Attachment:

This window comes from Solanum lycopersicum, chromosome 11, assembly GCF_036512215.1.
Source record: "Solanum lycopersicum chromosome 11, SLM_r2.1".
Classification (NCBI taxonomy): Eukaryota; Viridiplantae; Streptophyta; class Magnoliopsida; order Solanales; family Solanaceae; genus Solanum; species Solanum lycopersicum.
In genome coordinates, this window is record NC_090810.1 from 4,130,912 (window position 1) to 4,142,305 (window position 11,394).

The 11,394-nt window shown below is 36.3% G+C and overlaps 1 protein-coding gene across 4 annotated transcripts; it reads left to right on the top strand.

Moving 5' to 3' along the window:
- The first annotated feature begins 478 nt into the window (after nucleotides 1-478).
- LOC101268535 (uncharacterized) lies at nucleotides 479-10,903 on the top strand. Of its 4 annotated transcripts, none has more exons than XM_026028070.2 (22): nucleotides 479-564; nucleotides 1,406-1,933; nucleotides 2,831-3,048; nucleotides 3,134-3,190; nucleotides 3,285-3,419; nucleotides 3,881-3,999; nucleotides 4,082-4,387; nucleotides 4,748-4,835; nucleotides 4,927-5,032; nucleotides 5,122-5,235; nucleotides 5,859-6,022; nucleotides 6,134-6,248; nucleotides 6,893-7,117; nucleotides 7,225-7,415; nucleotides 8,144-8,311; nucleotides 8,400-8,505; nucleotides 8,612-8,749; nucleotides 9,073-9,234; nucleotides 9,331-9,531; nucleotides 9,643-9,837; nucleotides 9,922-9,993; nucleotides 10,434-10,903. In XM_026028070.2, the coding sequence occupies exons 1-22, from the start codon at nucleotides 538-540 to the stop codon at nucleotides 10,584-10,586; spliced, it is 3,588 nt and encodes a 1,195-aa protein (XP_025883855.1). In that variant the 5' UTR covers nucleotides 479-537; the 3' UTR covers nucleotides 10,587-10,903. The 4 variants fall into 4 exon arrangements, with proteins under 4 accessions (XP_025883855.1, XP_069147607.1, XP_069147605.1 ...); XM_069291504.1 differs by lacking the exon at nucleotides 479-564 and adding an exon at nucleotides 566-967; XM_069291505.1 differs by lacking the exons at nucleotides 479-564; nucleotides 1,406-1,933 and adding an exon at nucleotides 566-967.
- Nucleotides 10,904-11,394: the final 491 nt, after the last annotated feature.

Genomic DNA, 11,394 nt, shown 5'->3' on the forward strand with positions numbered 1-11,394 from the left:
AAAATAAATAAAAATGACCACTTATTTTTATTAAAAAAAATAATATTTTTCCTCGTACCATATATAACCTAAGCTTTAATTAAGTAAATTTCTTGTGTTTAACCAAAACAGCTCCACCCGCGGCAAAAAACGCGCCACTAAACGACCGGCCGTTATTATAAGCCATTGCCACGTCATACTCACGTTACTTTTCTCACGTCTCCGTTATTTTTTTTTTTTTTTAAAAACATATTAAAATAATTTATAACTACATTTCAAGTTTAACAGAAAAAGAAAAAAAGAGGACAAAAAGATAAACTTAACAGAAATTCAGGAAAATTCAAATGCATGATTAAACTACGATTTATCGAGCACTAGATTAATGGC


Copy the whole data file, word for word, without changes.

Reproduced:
This window comes from Solanum lycopersicum, chromosome 11, assembly GCF_036512215.1.
Source record: "Solanum lycopersicum chromosome 11, SLM_r2.1".
Classification (NCBI taxonomy): Eukaryota; Viridiplantae; Streptophyta; class Magnoliopsida; order Solanales; family Solanaceae; genus Solanum; species Solanum lycopersicum.
In genome coordinates, this window is record NC_090810.1 from 4,130,912 (window position 1) to 4,142,305 (window position 11,394).

The 11,394-nt window shown below is 36.3% G+C and overlaps 1 protein-coding gene across 4 annotated transcripts; it reads left to right on the top strand.

Moving 5' to 3' along the window:
- The first annotated feature begins 478 nt into the window (after nucleotides 1-478).
- LOC101268535 (uncharacterized) lies at nucleotides 479-10,903 on the top strand. Of its 4 annotated transcripts, none has more exons than XM_026028070.2 (22): nucleotides 479-564; nucleotides 1,406-1,933; nucleotides 2,831-3,048; nucleotides 3,134-3,190; nucleotides 3,285-3,419; nucleotides 3,881-3,999; nucleotides 4,082-4,387; nucleotides 4,748-4,835; nucleotides 4,927-5,032; nucleotides 5,122-5,235; nucleotides 5,859-6,022; nucleotides 6,134-6,248; nucleotides 6,893-7,117; nucleotides 7,225-7,415; nucleotides 8,144-8,311; nucleotides 8,400-8,505; nucleotides 8,612-8,749; nucleotides 9,073-9,234; nucleotides 9,331-9,531; nucleotides 9,643-9,837; nucleotides 9,922-9,993; nucleotides 10,434-10,903. In XM_026028070.2, the coding sequence occupies exons 1-22, from the start codon at nucleotides 538-540 to the stop codon at nucleotides 10,584-10,586; spliced, it is 3,588 nt and encodes a 1,195-aa protein (XP_025883855.1). In that variant the 5' UTR covers nucleotides 479-537; the 3' UTR covers nucleotides 10,587-10,903. The 4 variants fall into 4 exon arrangements, with proteins under 4 accessions (XP_025883855.1, XP_069147607.1, XP_069147605.1 ...); XM_069291504.1 differs by lacking the exon at nucleotides 479-564 and adding an exon at nucleotides 566-967; XM_069291505.1 differs by lacking the exons at nucleotides 479-564; nucleotides 1,406-1,933 and adding an exon at nucleotides 566-967.
- Nucleotides 10,904-11,394: the final 491 nt, after the last annotated feature.

Genomic DNA, 11,394 nt, shown 5'->3' on the forward strand with positions numbered 1-11,394 from the left:
AAAATAAATAAAAATGACCACTTATTTTTATTAAAAAAAATAATATTTTTCCTCGTACCATATATAACCTAAGCTTTAATTAAGTAAATTTCTTGTGTTTAACCAAAACAGCTCCACCCGCGGCAAAAAACGCGCCACTAAACGACCGGCCGTTATTATAAGCCATTGCCACGTCATACTCACGTTACTTTTCTCACGTCTCCGTTATTTTTTTTTTTTTTTAAAAACATATTAAAATAATTTATAACTACATTTCAAGTTTAACAGAAAAAGAAAAAAAGAGGACAAAAAGATAAACTTAACAGAAATTCAGGAAAATTCAAATGCATGATTAAACTACGATTTATCGAGCACTAGATTAATGGC